Soft Language

Browsing through Arts and Letters Daily, I found this article: Banished Words, Is slang the natural evolution of language, or just a ginormous trickeration of all that is sensible? 

The ALD article reminded me of this routine by the late George Carlin,  an American stand-up comedian, social critic, satirist, actor and writer/author. He was provocatively outspoken, deliberately vulgar, and usually as thought-provoking as amusing. He did not condescend to his audience, and in interviews was articulate and well-informed.  Some called him the thinker’s comedian.

A euphemism is a generally harmless word, name, or phrase that replaces an offensive or suggestive one. Some euphemisms intend to amuse, while others intend to give positive appearances to negative events or even mislead entirely. Euphemisms are used for dissimulation, to refer to taboo topics (such as disability, sex, or death) in a polite way, and to mask profanity. The opposite of euphemism roughly equates to dysphemism.

Euphemisms are used in a variety of situations for numerous reasons. A person who wishes to be vague might conceal words that are too precise in the social context. For example an acquaintance might knock on a bedroom door and ask the occupant, “Are you decent?” Such a question is a euphemism for “Is your body clothed to the extent that you will feel comfortable if I enter and see you?” Euphemistic language is also used to replace crude or inappropriate language, such as saying, “I am indisposed” to replace specifics such as, “I am sitting on the toilet defecating.” And if profanity is undesirable, a person might simply forgo the offensive word, such as saying, “Kiss my you-know-what!” instead of the more vulgar, “Kiss my ass.” (Wikipedia)

I do not agree with the statement in Wikipedia that euphemisms are generally harmless. Carlin makes many good points. Political correctness can be taken too far, and social niceties are often phony. In my opinion everyone, including the press and political candidates should speak clearly and plainly, should say what they mean and mean what they say.

Our language does need work, though. Yesterday on my way into a store at the mall, I heard a young man use the “f word” seven times in a few sentences. I was not being nosy… he was almost shouting at the young woman with him. It was really “cringe-worthy”. (Ouch)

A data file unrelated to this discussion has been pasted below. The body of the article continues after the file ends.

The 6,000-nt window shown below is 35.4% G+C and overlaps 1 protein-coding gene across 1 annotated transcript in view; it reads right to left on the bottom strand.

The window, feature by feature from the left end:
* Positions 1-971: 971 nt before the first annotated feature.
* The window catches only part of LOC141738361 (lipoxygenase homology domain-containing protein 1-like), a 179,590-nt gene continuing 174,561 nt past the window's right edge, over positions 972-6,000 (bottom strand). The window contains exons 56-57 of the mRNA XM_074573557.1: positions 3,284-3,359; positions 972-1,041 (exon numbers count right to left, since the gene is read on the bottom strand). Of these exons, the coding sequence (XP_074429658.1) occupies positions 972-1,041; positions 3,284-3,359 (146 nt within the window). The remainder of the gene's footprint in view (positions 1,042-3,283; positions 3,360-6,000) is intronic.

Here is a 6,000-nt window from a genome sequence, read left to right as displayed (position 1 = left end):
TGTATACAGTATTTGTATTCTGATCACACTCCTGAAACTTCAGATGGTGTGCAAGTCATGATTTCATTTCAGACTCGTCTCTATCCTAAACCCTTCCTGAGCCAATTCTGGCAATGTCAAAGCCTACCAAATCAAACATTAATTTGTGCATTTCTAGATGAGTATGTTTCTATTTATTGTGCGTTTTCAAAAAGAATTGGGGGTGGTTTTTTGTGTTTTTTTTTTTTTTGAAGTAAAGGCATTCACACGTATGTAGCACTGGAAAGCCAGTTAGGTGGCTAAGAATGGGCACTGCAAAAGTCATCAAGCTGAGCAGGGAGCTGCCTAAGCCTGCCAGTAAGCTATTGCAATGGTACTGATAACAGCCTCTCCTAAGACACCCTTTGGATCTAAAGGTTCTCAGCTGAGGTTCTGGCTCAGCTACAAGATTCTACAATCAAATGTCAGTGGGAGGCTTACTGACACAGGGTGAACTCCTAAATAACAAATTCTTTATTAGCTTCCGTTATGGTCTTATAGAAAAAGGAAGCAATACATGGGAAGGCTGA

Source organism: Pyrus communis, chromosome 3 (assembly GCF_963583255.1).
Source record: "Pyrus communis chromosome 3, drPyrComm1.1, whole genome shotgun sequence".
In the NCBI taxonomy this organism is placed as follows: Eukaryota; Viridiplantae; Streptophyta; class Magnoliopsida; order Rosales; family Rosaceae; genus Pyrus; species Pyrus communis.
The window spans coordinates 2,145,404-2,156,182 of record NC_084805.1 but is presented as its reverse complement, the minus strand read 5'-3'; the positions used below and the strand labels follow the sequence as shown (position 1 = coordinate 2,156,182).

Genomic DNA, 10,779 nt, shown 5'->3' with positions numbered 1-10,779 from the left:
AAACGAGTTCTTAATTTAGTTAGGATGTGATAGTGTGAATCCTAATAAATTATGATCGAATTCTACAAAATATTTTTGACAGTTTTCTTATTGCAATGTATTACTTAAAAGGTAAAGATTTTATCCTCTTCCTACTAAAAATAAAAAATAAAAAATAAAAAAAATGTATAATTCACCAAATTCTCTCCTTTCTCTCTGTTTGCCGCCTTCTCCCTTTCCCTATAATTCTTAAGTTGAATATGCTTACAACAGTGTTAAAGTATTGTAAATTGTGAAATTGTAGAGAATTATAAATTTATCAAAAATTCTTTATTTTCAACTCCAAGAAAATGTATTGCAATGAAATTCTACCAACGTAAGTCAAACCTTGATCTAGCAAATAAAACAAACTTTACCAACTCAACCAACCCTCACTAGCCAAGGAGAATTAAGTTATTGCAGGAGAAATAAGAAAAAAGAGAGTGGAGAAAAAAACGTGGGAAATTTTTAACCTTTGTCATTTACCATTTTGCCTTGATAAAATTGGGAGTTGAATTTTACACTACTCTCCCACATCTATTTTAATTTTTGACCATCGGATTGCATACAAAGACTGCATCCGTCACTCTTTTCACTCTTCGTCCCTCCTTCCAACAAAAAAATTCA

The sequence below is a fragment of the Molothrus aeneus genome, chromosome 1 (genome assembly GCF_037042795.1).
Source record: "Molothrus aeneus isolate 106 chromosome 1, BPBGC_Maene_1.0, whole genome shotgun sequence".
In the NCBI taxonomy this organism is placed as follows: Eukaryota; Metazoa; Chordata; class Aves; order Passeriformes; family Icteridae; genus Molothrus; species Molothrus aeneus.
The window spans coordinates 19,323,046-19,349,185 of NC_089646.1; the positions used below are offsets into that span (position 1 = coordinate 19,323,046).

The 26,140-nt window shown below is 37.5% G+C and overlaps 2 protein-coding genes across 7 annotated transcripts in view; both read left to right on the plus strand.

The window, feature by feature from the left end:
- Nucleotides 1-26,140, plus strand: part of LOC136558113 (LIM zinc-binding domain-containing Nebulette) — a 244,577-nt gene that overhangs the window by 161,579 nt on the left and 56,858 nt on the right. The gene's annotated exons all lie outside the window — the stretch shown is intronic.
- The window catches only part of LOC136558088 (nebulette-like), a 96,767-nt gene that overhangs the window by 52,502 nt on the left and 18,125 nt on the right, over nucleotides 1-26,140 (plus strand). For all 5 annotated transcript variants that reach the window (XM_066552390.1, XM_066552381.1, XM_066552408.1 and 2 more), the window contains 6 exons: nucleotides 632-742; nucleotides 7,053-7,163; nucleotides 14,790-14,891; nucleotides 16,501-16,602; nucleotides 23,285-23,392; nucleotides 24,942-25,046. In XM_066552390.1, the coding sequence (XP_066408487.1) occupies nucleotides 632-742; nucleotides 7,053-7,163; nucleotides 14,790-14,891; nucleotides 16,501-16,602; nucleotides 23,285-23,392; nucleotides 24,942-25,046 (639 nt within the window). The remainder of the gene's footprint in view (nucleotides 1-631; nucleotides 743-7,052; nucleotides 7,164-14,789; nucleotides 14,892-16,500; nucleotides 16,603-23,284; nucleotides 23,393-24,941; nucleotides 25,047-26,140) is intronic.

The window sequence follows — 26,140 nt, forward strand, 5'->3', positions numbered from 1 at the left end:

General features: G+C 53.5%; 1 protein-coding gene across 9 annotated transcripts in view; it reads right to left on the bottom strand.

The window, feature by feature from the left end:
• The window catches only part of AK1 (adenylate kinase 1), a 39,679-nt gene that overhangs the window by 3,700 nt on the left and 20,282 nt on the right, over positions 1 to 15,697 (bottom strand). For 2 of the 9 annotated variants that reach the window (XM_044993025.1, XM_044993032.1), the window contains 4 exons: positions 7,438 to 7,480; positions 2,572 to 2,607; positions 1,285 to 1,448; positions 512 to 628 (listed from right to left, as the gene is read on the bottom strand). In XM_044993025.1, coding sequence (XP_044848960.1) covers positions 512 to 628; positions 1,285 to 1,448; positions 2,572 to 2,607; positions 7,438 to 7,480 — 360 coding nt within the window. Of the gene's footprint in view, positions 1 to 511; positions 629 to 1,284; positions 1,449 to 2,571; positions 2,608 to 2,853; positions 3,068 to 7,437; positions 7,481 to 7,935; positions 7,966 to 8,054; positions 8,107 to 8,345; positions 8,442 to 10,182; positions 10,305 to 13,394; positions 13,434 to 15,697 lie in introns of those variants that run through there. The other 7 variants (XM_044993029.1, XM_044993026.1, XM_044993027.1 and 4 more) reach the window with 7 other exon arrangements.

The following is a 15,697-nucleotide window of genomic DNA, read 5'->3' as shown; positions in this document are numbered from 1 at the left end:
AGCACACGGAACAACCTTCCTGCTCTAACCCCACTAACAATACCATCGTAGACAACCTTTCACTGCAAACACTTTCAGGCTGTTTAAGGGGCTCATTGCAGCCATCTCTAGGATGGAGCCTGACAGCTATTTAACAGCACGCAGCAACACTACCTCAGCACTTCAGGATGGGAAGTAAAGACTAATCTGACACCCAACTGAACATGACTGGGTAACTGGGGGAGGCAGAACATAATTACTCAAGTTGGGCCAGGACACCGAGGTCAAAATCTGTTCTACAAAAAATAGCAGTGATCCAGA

Last week I was so annoyed at the incompetence and arrogance of a certain individual that I really needed to use an appropriately insulting pejorative term. I was speechless. All the really powerful “bad words” have been cheapened by overuse in everyday contexts. They have lost their ability to express strong emotion, their ability to shock and awe. Using them no longer registers intense emotion… they merely identify the speaker as an ignoramus with poor vocabulary skills. I was reduced to saying that I was very angry and disappointed!

Soft language!

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3 Responses to Soft Language

  1. Sufiya says:

    I LOVE George Carlin; His routine “a place for my stuff” is a classic! And yes, he was not really a ‘comedian”; I was always amazed at how profound he could get at times!
    And yes, the ubiquity of foul language in today’s society is quite horrifying; I have heard the neighbour’s kids (as in “pre-teens”) playing in their back yard and freely screaming out words that would have (and did, in fact) earn me the corner of a bar of Palmolive in the mouth! And I say this as someone who is well versed in the art of “language” AND who also has vocabulary skills! i would however disagree that the use of bad words does not necessarily have to mark someone as lacking in vocabulary skills; once can use those self-same skills to enhance one’s “billingsgate” with a touch of originality: “Offspring of a syphilitic streetwalker and a night-demon” is one of my favourites, but unfortunately it’s hard to get it out in the heat of the moment!

  2. motleydragon says:

    ” I would however disagree that the use of bad words does not necessarily have to mark someone as lacking in vocabulary skills”… but there are so few words in common use in this “vocabulary set”, and unnecessary repetition has rendered them meaningless.

    On the other hand, really innovative insults are a lost art… even more so because they go right over the heads of those who need to understand them. There is no point in insulting someone who doesn’t understand the insult, although it may be prudent to do so. Perhaps we could initiate a revival.

    My favourite Carlin routines have to do with religion… he really knows how to zero in on the BS (another overworked term) and expose the absurdities. His rewrite of the Ten Commandments is always good for a laugh.

    Good to hear from you again!

  3. Pingback: Insult Me | Invest Me in My Motley

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